INCREASINGLY, SPEECHES MADE BY POLITICIANS are either pointing a finger or deriding the accountancy profession.
Take David Cameron’s most recent outcry “People want to know we’re not just a bunch of accountants trying to turn around the British economy as if it were a failing company”.
Well before making such sweeping generalisations one would have expected Cameron, an ex PR man, to have done some research to back up his assertions. Ask the owners of the five million SMEs, who has done more to support them and advise them during the recession? Their accountant, whether internal or external, would undoubtedly rate much higher than the government.
In fact, if our politicians had half of the knowledge and skills to help businesses that “this bunch of accountants” do, then we would have seen some real measures over the last years to support our businesses and drive the economy forward. Instead we continue to contend with more hot air and half-baked initiatives which on the ground have sent us back into recession.
When businesses are unable to obtain finance, cover the cost of employing staff, obtain credit limits on customers or even get started who do they turn to? The first call is not to the local councillor but to their accountant to see what they can do to help.
I believe that there are more businesses that have survived the recession as a result of sound advice and support from their professional advisers, particularly accountants, than from the measures introduced by any political party.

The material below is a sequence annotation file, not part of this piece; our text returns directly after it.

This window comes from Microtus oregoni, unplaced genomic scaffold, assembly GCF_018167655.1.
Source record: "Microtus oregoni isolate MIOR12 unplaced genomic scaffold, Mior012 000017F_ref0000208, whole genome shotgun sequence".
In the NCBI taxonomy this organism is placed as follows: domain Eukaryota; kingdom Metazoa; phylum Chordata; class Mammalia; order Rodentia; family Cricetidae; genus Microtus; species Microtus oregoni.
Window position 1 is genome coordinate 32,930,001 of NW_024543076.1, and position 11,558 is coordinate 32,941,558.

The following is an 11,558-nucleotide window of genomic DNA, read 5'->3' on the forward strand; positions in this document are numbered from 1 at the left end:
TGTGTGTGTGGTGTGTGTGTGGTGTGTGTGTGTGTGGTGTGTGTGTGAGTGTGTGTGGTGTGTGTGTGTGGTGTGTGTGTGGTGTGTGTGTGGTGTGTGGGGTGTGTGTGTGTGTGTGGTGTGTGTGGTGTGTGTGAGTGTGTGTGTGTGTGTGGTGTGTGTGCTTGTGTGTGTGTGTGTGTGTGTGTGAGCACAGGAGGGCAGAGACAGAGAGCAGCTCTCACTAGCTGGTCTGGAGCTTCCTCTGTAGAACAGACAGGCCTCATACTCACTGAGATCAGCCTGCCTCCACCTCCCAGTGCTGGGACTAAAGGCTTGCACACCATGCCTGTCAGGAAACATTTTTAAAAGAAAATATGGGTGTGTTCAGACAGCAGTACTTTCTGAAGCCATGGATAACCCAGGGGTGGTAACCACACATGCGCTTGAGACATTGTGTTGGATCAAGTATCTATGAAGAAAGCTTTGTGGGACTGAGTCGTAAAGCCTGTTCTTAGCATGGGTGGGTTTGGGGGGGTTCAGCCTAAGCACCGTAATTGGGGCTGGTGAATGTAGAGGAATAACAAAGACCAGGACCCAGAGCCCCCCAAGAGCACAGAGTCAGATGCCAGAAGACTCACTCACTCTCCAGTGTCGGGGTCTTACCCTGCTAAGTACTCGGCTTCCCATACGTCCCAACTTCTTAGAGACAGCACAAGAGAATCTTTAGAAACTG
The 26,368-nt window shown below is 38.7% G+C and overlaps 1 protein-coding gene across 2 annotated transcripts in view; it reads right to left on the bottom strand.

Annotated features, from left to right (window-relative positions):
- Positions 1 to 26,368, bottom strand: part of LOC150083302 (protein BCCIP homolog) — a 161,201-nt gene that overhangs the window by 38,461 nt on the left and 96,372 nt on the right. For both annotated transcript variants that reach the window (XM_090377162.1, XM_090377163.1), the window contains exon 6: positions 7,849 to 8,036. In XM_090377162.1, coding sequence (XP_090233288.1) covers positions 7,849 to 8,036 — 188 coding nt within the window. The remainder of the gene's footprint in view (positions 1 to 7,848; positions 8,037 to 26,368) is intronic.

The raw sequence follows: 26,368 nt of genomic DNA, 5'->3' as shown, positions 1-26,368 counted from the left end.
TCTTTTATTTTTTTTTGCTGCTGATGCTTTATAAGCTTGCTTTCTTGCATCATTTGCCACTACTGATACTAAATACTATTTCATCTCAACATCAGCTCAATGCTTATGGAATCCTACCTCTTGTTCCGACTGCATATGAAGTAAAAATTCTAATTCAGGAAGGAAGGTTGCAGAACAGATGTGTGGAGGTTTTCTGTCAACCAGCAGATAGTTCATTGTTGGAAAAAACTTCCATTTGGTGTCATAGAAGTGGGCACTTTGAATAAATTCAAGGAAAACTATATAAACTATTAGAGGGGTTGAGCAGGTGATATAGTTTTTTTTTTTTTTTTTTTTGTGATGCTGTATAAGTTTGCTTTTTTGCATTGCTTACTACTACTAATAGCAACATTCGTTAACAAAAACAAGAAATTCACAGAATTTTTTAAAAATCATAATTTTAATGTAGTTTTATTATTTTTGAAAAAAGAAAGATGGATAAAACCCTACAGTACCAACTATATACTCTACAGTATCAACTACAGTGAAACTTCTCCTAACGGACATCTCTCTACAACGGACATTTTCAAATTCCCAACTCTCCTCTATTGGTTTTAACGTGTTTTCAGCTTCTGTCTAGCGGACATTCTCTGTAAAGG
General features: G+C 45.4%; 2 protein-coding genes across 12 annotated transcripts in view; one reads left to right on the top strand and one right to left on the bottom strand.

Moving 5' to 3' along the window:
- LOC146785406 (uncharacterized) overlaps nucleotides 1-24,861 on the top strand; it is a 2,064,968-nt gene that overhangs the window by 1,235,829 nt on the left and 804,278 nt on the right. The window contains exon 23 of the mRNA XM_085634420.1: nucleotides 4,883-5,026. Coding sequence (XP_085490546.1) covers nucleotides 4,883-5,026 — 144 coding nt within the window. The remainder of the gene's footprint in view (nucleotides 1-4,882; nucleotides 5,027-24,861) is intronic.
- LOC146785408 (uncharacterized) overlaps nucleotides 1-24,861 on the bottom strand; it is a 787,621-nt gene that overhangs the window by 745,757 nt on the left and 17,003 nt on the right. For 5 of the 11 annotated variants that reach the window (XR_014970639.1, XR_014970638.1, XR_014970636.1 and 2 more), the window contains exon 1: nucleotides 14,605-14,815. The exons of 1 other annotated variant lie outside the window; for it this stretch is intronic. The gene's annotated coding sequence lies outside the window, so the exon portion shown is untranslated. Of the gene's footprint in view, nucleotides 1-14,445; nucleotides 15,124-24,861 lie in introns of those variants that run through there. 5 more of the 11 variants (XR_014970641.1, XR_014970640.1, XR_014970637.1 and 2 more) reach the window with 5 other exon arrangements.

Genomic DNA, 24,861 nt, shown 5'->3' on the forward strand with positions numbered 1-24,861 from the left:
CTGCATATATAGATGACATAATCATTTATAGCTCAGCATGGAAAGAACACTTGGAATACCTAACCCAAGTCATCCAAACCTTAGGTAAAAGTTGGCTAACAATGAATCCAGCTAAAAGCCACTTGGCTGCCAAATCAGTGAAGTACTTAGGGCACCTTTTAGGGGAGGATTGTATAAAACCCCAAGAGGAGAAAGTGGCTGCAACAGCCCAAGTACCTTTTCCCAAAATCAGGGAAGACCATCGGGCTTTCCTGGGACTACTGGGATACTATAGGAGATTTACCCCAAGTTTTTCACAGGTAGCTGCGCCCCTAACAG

You see prime minister, what people really want to know is if the government are up to the job in hand and can steer the country out of the economic abyss.
Maybe the next time those in the corridors of power compile their list of the professions to attack they look for substance rather than spin.
Bobby Lane is a partner at Shelley Stock Hutter, where he specialises in helping growing businesses. He also heads up the firm’s outsourcing operation, Denver Chase
Richard Cameron-Williams, who joined RGL on the graduate programme in September 2005, has been appointed partner with effect from April 1
Andrew Howson joins the firm from EY, bringing experience in advising private equity and corporate clients across multiple sectors in the UK and Europe
Dennis Layton takes up the position on April 1 and will contribute to the firm’s goal of becoming the leading global professional services organisation by 2020
Richard Cartwright becomes the new head, taking over from incumbent head of office David Lemon